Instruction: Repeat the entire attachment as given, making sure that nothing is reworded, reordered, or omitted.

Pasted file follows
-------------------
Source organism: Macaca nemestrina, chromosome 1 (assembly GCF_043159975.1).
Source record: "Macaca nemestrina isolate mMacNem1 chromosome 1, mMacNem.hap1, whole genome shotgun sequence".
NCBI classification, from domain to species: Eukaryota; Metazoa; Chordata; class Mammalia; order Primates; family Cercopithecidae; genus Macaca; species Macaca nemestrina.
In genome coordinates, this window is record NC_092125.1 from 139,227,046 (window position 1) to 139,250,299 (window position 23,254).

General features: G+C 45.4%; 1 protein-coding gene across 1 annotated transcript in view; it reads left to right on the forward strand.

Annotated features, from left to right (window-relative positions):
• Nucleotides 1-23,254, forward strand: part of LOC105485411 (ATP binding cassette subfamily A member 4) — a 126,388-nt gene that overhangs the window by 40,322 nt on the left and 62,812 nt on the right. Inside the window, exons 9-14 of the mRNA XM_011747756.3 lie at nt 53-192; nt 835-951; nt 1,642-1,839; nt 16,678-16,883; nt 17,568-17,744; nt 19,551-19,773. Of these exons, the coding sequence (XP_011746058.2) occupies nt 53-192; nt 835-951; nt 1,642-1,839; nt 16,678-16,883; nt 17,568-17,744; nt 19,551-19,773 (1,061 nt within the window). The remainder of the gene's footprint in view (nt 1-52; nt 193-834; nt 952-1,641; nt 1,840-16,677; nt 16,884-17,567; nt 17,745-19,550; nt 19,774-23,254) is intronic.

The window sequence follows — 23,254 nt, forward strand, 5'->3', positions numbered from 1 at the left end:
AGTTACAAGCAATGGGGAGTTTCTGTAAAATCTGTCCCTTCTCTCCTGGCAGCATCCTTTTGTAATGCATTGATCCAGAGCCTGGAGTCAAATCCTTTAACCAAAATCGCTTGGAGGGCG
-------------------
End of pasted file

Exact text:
Source organism: Macaca nemestrina, chromosome 1 (assembly GCF_043159975.1).
Source record: "Macaca nemestrina isolate mMacNem1 chromosome 1, mMacNem.hap1, whole genome shotgun sequence".
NCBI classification, from domain to species: Eukaryota; Metazoa; Chordata; class Mammalia; order Primates; family Cercopithecidae; genus Macaca; species Macaca nemestrina.
In genome coordinates, this window is record NC_092125.1 from 139,227,046 (window position 1) to 139,250,299 (window position 23,254).

General features: G+C 45.4%; 1 protein-coding gene across 1 annotated transcript in view; it reads left to right on the forward strand.

Annotated features, from left to right (window-relative positions):
• Nucleotides 1-23,254, forward strand: part of LOC105485411 (ATP binding cassette subfamily A member 4) — a 126,388-nt gene that overhangs the window by 40,322 nt on the left and 62,812 nt on the right. Inside the window, exons 9-14 of the mRNA XM_011747756.3 lie at nt 53-192; nt 835-951; nt 1,642-1,839; nt 16,678-16,883; nt 17,568-17,744; nt 19,551-19,773. Of these exons, the coding sequence (XP_011746058.2) occupies nt 53-192; nt 835-951; nt 1,642-1,839; nt 16,678-16,883; nt 17,568-17,744; nt 19,551-19,773 (1,061 nt within the window). The remainder of the gene's footprint in view (nt 1-52; nt 193-834; nt 952-1,641; nt 1,840-16,677; nt 16,884-17,567; nt 17,745-19,550; nt 19,774-23,254) is intronic.

The window sequence follows — 23,254 nt, forward strand, 5'->3', positions numbered from 1 at the left end:
AGTTACAAGCAATGGGGAGTTTCTGTAAAATCTGTCCCTTCTCTCCTGGCAGCATCCTTTTGTAATGCATTGATCCAGAGCCTGGAGTCAAATCCTTTAACCAAAATCGCTTGGAGGGCG